Is remote access part of your toolkit?

Sep 15 2011 by Wayne Turmel Print This Article

If you've ever had the nice human from IT take over your computer from another location to solve a problem, you've seen "remote access" in action. It's kind of cool - and just a little unsettling. After all, do you really want someone to be able to take control of your computer any time they want? A surprising survey says yes, you probably do.

Why do people want this feature? Why should it be available to your team? According to a survey carried out for Teamviewer, one of the world's most popular providers of remote control and online presentation software, there are many reasons people want the ability to have access to other computers.

Some of those reasons range from the altruistic (helping someone solve a problem faster) to the purely selfish (saving your bacon when you forget to bring an important file with you).

The way we work has changed. Many of us are now using more than one computer. It might be a laptop, a tablet like the iPad, a smartphone or something else that will be invented and thrust upon us shortly. Additionally, as the line between what we use for our personal lives and work becomes blurrier, the need for cross-platform accessibility becomes more crucial.

Why carry that clunky four-year-old company laptop when our iPad or Android Tablet does pretty much the same thing? (And just because it's company policy doesn't mean people will always behave. You knew that, right?)

What if some of your team is behind the firewall while others are trying to get things done in a Caribou Coffee shop or an airport departure lounge? We can't store every file we need on every device, which makes remote access not just a "nice to have" feature, it's becoming critical to our team productivity and mental health.

Here are some of the surprising numbers in the study:

  • 63% of Americans use more than one computing device. This means you need to do more than access the information—it needs to be in a form that's usable across multiple formats.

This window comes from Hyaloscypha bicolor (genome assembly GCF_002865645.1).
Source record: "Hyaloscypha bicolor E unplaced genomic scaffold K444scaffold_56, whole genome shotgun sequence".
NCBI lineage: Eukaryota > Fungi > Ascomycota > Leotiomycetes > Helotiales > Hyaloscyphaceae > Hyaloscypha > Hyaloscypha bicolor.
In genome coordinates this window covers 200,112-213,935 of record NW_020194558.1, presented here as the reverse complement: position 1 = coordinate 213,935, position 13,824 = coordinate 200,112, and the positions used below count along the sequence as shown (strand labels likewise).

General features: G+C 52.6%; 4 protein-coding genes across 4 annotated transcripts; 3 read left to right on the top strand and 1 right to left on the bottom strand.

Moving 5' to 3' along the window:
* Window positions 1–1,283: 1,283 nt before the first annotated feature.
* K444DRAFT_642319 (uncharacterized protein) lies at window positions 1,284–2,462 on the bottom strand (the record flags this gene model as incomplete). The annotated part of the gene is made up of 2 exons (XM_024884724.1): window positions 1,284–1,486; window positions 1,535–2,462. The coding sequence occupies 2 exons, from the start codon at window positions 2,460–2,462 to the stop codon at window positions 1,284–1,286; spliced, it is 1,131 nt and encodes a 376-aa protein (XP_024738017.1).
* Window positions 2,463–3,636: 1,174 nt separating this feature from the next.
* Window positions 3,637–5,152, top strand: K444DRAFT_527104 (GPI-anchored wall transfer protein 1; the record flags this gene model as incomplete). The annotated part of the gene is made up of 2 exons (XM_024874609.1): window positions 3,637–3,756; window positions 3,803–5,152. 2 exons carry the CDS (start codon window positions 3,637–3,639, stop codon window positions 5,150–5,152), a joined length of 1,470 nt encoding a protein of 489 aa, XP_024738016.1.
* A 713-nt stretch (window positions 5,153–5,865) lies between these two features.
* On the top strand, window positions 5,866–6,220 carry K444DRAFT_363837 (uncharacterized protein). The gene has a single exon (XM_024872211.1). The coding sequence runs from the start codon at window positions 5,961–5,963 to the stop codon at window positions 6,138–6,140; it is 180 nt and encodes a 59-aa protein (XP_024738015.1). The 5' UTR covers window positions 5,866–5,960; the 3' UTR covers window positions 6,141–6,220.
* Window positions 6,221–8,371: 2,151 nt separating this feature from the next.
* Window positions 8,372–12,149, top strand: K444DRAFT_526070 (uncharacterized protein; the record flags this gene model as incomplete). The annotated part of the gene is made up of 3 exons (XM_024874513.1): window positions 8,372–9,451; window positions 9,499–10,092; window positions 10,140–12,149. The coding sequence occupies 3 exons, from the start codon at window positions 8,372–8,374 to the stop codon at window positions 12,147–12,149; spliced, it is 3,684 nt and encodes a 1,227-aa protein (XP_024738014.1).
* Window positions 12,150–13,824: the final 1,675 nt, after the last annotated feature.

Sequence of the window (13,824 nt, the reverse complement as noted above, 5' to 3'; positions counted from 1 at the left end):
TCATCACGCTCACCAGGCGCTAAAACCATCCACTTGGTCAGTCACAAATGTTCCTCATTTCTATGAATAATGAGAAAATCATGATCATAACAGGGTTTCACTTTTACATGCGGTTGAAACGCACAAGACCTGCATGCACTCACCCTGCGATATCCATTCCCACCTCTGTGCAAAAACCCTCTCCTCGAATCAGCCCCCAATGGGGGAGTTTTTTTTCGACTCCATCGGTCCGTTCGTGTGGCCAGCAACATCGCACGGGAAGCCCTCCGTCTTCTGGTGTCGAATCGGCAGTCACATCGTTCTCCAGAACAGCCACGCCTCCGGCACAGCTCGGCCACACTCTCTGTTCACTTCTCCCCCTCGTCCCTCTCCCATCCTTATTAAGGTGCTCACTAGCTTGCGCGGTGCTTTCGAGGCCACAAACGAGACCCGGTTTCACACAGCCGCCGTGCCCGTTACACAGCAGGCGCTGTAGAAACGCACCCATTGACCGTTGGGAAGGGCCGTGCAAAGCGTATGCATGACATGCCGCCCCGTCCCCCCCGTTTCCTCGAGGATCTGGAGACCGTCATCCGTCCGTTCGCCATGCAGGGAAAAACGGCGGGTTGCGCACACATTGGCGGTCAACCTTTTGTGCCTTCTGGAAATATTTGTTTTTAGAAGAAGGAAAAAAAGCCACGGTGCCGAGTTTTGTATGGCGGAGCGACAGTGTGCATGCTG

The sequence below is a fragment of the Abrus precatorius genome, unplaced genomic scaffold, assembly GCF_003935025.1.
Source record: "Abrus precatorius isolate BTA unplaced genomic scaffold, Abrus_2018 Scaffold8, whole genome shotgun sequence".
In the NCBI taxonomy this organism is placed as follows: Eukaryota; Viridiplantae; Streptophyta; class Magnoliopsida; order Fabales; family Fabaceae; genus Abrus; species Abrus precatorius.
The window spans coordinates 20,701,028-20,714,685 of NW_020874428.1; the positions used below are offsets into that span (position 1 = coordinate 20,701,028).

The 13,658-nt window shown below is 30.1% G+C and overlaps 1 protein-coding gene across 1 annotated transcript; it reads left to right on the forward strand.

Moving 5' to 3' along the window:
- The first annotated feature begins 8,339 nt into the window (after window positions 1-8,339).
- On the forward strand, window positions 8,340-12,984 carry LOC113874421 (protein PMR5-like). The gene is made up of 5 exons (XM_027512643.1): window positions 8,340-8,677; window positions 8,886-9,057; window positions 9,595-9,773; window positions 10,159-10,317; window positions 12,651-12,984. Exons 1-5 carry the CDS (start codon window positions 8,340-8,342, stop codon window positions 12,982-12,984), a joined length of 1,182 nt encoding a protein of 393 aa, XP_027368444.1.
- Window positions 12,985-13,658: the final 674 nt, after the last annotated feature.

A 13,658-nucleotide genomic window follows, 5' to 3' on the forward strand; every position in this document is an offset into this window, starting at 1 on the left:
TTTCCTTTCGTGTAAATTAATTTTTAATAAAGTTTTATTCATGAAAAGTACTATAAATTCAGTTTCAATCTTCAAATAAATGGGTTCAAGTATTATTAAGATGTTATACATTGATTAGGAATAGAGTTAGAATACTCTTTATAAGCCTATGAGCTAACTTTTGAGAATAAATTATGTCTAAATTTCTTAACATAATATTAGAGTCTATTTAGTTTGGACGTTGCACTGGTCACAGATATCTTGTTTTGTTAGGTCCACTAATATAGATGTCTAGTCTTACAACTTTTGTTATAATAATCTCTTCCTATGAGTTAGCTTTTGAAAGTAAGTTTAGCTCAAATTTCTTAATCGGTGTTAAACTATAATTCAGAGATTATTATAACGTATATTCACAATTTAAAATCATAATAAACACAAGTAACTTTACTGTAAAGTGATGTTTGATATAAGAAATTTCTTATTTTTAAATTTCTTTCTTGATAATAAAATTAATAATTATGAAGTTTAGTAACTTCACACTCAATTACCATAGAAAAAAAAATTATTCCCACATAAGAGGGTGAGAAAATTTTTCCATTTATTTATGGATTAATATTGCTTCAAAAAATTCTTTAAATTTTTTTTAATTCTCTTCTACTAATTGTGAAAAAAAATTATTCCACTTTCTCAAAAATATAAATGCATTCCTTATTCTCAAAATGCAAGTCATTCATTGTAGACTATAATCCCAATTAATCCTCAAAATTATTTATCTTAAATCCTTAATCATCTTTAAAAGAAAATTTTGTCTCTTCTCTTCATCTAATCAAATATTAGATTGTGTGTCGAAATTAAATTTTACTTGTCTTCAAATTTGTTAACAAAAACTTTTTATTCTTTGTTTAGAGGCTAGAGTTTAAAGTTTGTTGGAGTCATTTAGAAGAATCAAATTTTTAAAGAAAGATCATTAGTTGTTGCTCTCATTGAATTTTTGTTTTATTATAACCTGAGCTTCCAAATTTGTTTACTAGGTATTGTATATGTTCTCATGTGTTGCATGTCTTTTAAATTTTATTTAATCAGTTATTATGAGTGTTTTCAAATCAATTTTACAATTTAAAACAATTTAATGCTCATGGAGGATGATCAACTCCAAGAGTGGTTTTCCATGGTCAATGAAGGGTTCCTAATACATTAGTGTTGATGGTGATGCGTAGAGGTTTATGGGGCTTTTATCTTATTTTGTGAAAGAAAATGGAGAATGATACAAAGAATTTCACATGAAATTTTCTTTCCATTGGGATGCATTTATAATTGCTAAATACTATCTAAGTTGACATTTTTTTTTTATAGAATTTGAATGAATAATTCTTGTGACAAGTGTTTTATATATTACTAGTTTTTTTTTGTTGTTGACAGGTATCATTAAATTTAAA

• 79% of Americans would like the ability to control someone else's computer. Of course, my personal guess is that the number of people who would like to just have control over that other person is actually much higher.
  • 49% of those surveyed would feel "extremely nervous and stressed" if they didn't have access to a critical document and 31% worry they'd be fired.

This isn't as simple as just allowing people to people to do whatever they want, whenever they want. Do you really want to make it easy to get access to every computer or corner of your company's network? Do you really trust your IT department to look into your phone any time at all?

If you don't feel guilty about the amount of time you spend playing Angry Birds when you should be working the Johnson account you might not think this is a big deal, but most of us would be less than comfortable with the notion of always-on monitoring.

As a team leader, it's important that you think long and hard about the tools you use at work. For every problem something like Teamviewer, GoToMyPC, or something similar solves there are additional questions and challenges. You and your IT folk need to put your heads together.

Who gets control? When do you get bogged down solving a problem for someone over and over when people should learn to solve it themselves? What are the legitimate security issues to be addressed? What's the line between vigilance and paranoia?

We've already discussed the notion that once a technology becomes simple and available, people are going to want it to make their jobs easier and their lives less stressful. How prepared is your company to oblige them?

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About The Author

Wayne Turmel
Wayne Turmel

For almost 30 years, Wayne Turmel has been obsessed with how people communicate - or don't - at work. He has spent the last 20 years focused on remote and virtual work, recognized as one of the top 40 Remote Work Experts in the world. Besides writing for Management Issues, he has authored or co-authored 15 books, including The Long-Distance Leader and The Long-Distance Teammate. He is the lead Remote and Hybrid Work subject matter expert for the The Kevin Eikenberry Group. Originally from Canada, he now makes his home in Las Vegas, US.